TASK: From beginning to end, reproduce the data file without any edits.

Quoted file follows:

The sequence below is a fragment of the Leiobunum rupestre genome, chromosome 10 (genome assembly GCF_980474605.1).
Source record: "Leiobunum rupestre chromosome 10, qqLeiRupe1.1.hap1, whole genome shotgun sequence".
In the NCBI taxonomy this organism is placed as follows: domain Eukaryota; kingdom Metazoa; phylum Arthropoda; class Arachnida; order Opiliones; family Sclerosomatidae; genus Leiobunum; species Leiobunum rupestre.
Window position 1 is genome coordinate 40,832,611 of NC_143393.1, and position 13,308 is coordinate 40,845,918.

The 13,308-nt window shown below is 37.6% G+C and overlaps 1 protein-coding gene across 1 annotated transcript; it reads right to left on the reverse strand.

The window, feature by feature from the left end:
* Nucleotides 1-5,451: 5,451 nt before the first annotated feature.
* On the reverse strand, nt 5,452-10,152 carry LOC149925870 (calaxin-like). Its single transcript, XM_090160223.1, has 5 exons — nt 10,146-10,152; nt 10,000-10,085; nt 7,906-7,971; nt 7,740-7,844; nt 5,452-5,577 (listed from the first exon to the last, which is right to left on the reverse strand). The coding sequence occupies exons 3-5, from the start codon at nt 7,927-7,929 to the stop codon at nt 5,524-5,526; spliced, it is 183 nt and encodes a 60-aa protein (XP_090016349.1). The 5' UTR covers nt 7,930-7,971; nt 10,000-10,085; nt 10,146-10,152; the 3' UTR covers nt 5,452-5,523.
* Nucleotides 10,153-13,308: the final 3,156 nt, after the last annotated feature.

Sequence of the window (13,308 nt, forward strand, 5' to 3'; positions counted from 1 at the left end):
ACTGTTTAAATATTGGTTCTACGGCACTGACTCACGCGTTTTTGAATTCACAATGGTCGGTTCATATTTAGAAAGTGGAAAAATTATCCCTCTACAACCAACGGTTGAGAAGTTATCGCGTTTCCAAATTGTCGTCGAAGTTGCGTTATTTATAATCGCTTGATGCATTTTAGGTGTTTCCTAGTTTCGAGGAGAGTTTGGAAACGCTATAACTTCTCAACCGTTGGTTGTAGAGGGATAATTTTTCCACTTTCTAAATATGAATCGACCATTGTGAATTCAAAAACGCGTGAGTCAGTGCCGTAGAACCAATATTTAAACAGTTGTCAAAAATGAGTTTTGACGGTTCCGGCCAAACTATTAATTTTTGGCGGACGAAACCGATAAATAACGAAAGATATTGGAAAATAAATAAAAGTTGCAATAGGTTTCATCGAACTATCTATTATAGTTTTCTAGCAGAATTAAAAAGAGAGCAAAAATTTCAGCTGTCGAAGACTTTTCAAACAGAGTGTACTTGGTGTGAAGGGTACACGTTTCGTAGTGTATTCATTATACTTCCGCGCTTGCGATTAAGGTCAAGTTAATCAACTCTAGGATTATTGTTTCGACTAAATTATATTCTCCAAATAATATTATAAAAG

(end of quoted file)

The sequence below is a fragment of the Leiobunum rupestre genome, chromosome 10 (genome assembly GCF_980474605.1).
Source record: "Leiobunum rupestre chromosome 10, qqLeiRupe1.1.hap1, whole genome shotgun sequence".
In the NCBI taxonomy this organism is placed as follows: domain Eukaryota; kingdom Metazoa; phylum Arthropoda; class Arachnida; order Opiliones; family Sclerosomatidae; genus Leiobunum; species Leiobunum rupestre.
Window position 1 is genome coordinate 40,832,611 of NC_143393.1, and position 13,308 is coordinate 40,845,918.

The 13,308-nt window shown below is 37.6% G+C and overlaps 1 protein-coding gene across 1 annotated transcript; it reads right to left on the reverse strand.

The window, feature by feature from the left end:
* Nucleotides 1-5,451: 5,451 nt before the first annotated feature.
* On the reverse strand, nt 5,452-10,152 carry LOC149925870 (calaxin-like). Its single transcript, XM_090160223.1, has 5 exons — nt 10,146-10,152; nt 10,000-10,085; nt 7,906-7,971; nt 7,740-7,844; nt 5,452-5,577 (listed from the first exon to the last, which is right to left on the reverse strand). The coding sequence occupies exons 3-5, from the start codon at nt 7,927-7,929 to the stop codon at nt 5,524-5,526; spliced, it is 183 nt and encodes a 60-aa protein (XP_090016349.1). The 5' UTR covers nt 7,930-7,971; nt 10,000-10,085; nt 10,146-10,152; the 3' UTR covers nt 5,452-5,523.
* Nucleotides 10,153-13,308: the final 3,156 nt, after the last annotated feature.

Sequence of the window (13,308 nt, forward strand, 5' to 3'; positions counted from 1 at the left end):
ACTGTTTAAATATTGGTTCTACGGCACTGACTCACGCGTTTTTGAATTCACAATGGTCGGTTCATATTTAGAAAGTGGAAAAATTATCCCTCTACAACCAACGGTTGAGAAGTTATCGCGTTTCCAAATTGTCGTCGAAGTTGCGTTATTTATAATCGCTTGATGCATTTTAGGTGTTTCCTAGTTTCGAGGAGAGTTTGGAAACGCTATAACTTCTCAACCGTTGGTTGTAGAGGGATAATTTTTCCACTTTCTAAATATGAATCGACCATTGTGAATTCAAAAACGCGTGAGTCAGTGCCGTAGAACCAATATTTAAACAGTTGTCAAAAATGAGTTTTGACGGTTCCGGCCAAACTATTAATTTTTGGCGGACGAAACCGATAAATAACGAAAGATATTGGAAAATAAATAAAAGTTGCAATAGGTTTCATCGAACTATCTATTATAGTTTTCTAGCAGAATTAAAAAGAGAGCAAAAATTTCAGCTGTCGAAGACTTTTCAAACAGAGTGTACTTGGTGTGAAGGGTACACGTTTCGTAGTGTATTCATTATACTTCCGCGCTTGCGATTAAGGTCAAGTTAATCAACTCTAGGATTATTGTTTCGACTAAATTATATTCTCCAAATAATATTATAAAAG